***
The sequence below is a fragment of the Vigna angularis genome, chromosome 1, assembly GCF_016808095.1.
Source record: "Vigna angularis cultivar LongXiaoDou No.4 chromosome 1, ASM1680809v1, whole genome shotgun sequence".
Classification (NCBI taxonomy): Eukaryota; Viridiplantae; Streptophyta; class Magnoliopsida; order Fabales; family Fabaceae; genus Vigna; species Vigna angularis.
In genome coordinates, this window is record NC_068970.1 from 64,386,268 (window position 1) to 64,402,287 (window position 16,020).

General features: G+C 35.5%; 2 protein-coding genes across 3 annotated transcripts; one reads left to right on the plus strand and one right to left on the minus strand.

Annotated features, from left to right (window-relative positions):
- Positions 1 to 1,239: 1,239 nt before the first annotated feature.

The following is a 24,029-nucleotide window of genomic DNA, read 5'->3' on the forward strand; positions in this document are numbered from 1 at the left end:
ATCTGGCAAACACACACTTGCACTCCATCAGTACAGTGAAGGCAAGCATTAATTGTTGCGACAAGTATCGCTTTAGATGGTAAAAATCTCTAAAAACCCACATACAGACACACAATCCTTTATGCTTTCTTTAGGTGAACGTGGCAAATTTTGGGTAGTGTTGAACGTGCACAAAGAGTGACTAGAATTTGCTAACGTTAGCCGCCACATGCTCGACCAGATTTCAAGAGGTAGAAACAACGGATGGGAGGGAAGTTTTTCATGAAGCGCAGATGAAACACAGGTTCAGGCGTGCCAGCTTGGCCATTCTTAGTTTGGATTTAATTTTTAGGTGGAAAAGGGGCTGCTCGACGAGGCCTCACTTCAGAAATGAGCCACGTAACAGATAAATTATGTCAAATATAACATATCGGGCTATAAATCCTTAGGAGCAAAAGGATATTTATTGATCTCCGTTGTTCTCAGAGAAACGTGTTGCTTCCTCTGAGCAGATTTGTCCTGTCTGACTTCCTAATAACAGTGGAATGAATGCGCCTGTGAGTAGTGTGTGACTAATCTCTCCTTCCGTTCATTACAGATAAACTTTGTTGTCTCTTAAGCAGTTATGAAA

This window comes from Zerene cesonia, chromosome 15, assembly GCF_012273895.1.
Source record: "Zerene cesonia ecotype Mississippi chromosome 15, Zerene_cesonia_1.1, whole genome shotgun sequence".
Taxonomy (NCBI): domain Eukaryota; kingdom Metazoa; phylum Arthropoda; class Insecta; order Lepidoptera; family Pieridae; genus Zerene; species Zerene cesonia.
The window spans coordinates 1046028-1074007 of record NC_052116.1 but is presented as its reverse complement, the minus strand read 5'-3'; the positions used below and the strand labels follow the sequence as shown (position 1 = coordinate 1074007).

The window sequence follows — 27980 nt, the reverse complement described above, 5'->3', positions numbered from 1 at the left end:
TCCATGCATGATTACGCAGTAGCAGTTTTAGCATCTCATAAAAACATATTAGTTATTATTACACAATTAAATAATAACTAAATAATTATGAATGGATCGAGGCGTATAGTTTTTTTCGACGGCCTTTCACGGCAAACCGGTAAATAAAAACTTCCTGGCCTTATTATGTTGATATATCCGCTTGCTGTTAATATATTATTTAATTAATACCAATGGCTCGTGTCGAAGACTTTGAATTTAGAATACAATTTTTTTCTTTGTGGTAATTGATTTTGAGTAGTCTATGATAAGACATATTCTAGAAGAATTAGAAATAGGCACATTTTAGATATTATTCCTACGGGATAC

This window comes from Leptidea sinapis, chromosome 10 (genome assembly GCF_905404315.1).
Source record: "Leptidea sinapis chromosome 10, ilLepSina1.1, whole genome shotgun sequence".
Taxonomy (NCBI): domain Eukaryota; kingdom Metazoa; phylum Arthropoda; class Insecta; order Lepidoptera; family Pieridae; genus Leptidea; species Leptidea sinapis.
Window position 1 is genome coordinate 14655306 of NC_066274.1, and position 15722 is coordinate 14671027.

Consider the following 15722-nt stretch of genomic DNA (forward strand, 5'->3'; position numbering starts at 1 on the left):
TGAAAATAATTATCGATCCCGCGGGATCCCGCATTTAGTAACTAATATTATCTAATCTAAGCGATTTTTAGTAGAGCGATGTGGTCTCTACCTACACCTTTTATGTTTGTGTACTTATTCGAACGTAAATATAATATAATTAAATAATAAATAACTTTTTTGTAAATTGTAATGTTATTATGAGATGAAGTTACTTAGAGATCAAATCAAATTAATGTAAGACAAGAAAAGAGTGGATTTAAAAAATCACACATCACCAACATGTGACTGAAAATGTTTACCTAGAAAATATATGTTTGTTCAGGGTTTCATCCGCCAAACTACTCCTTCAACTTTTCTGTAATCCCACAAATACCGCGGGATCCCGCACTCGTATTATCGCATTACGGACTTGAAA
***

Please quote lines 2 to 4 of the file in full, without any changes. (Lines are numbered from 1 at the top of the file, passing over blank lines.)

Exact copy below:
Source record: "Vigna angularis cultivar LongXiaoDou No.4 chromosome 1, ASM1680809v1, whole genome shotgun sequence".
Classification (NCBI taxonomy): Eukaryota; Viridiplantae; Streptophyta; class Magnoliopsida; order Fabales; family Fabaceae; genus Vigna; species Vigna angularis.
In genome coordinates, this window is record NC_068970.1 from 64,386,268 (window position 1) to 64,402,287 (window position 16,020).